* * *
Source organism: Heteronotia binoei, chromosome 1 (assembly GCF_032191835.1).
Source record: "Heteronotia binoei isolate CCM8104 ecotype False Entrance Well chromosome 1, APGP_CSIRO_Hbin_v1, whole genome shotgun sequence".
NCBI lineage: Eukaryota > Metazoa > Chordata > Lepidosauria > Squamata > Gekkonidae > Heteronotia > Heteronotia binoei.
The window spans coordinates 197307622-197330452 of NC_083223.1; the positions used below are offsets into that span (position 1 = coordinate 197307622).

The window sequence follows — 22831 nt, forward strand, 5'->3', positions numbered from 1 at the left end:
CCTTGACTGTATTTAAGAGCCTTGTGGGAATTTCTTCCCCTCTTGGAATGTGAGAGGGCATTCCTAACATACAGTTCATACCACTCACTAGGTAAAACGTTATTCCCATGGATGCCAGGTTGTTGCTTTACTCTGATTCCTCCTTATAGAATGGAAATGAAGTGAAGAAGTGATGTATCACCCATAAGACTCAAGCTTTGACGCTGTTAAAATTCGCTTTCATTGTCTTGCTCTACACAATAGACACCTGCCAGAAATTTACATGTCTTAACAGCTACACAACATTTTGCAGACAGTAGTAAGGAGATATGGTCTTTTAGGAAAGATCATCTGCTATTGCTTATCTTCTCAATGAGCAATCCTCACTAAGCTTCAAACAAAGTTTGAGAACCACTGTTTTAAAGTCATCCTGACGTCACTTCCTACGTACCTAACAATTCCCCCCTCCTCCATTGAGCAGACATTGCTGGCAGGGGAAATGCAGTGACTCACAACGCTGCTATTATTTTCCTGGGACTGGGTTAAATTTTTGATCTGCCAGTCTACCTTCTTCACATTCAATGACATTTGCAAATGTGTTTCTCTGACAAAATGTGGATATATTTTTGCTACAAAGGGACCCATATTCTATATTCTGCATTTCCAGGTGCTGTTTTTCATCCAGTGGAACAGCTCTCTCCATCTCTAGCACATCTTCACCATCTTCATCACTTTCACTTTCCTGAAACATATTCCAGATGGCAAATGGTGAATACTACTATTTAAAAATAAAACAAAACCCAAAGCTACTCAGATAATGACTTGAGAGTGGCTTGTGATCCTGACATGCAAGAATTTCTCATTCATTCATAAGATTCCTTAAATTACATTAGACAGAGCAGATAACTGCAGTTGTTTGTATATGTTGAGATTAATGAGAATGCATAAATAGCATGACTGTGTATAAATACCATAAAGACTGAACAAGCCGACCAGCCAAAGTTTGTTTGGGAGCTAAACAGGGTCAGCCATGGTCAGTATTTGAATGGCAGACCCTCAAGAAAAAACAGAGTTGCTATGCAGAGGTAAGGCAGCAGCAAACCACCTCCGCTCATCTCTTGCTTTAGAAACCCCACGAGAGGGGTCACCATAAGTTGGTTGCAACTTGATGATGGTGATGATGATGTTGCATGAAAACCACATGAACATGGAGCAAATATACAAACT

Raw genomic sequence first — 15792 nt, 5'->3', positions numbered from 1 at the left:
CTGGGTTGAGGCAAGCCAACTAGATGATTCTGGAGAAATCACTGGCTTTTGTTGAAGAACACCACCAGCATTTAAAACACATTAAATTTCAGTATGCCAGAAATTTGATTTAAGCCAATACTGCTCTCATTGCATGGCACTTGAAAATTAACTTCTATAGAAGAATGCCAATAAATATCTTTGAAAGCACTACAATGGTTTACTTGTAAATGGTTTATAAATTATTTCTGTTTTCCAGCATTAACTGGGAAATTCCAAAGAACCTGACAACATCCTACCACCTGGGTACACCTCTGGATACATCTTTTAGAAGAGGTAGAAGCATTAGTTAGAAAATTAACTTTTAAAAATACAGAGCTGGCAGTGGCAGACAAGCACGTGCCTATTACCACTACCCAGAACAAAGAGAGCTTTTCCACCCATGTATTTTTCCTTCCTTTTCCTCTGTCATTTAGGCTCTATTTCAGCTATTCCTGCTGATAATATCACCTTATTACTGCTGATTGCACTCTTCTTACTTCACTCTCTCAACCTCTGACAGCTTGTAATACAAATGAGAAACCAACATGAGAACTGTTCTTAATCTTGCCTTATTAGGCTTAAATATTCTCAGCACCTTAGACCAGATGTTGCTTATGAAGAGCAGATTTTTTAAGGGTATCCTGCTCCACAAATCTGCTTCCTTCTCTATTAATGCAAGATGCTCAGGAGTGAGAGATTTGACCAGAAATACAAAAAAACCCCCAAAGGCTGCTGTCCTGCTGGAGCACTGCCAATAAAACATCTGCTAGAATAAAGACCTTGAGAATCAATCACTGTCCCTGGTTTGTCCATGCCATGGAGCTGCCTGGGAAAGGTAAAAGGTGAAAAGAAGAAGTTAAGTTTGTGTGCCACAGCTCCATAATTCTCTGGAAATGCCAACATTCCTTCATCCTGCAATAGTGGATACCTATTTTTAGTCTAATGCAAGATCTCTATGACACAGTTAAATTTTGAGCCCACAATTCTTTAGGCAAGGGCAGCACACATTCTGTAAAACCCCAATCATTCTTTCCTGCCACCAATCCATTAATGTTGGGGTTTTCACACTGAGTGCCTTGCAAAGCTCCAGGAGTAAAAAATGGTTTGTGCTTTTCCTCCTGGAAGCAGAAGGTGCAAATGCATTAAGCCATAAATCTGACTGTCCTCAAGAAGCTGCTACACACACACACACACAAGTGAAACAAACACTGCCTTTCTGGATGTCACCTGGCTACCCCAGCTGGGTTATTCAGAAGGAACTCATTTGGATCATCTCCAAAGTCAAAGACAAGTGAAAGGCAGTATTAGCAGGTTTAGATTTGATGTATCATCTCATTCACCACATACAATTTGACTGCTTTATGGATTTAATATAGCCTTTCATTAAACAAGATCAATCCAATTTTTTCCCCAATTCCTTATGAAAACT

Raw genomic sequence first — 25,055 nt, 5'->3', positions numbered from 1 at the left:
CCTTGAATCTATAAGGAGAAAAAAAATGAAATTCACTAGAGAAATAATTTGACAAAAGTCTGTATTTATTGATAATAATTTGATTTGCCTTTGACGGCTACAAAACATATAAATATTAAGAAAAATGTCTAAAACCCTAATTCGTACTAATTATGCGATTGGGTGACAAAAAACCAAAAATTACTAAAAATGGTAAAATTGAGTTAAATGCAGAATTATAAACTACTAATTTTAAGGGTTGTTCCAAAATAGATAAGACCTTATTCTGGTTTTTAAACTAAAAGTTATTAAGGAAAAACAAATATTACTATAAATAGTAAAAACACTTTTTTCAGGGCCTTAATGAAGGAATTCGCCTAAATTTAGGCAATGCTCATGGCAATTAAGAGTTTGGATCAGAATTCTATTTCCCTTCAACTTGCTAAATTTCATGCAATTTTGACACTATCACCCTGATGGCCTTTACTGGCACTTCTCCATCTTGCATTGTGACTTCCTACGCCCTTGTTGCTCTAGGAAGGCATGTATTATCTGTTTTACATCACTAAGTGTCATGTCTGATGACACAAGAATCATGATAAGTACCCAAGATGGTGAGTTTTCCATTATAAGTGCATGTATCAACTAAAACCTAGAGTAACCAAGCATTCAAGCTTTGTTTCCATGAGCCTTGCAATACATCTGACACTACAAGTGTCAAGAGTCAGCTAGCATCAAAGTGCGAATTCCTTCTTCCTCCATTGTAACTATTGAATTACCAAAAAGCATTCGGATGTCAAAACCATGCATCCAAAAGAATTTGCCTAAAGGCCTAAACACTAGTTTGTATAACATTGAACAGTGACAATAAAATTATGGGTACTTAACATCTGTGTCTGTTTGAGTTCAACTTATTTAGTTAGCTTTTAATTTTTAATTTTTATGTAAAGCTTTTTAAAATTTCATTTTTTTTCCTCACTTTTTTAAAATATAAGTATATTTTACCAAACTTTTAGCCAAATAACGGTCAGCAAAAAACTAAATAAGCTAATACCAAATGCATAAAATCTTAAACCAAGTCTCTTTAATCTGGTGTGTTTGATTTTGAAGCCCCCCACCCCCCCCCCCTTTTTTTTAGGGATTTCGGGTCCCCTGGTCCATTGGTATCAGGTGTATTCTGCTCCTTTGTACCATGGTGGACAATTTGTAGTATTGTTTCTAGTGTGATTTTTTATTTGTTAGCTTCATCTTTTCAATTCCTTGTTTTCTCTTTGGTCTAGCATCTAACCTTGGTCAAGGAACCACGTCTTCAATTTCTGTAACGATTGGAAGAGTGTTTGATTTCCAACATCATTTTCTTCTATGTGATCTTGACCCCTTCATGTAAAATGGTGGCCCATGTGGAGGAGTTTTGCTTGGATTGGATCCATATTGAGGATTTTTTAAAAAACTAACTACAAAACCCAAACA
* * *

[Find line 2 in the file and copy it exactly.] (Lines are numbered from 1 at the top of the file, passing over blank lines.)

Source record: "Heteronotia binoei isolate CCM8104 ecotype False Entrance Well chromosome 1, APGP_CSIRO_Hbin_v1, whole genome shotgun sequence".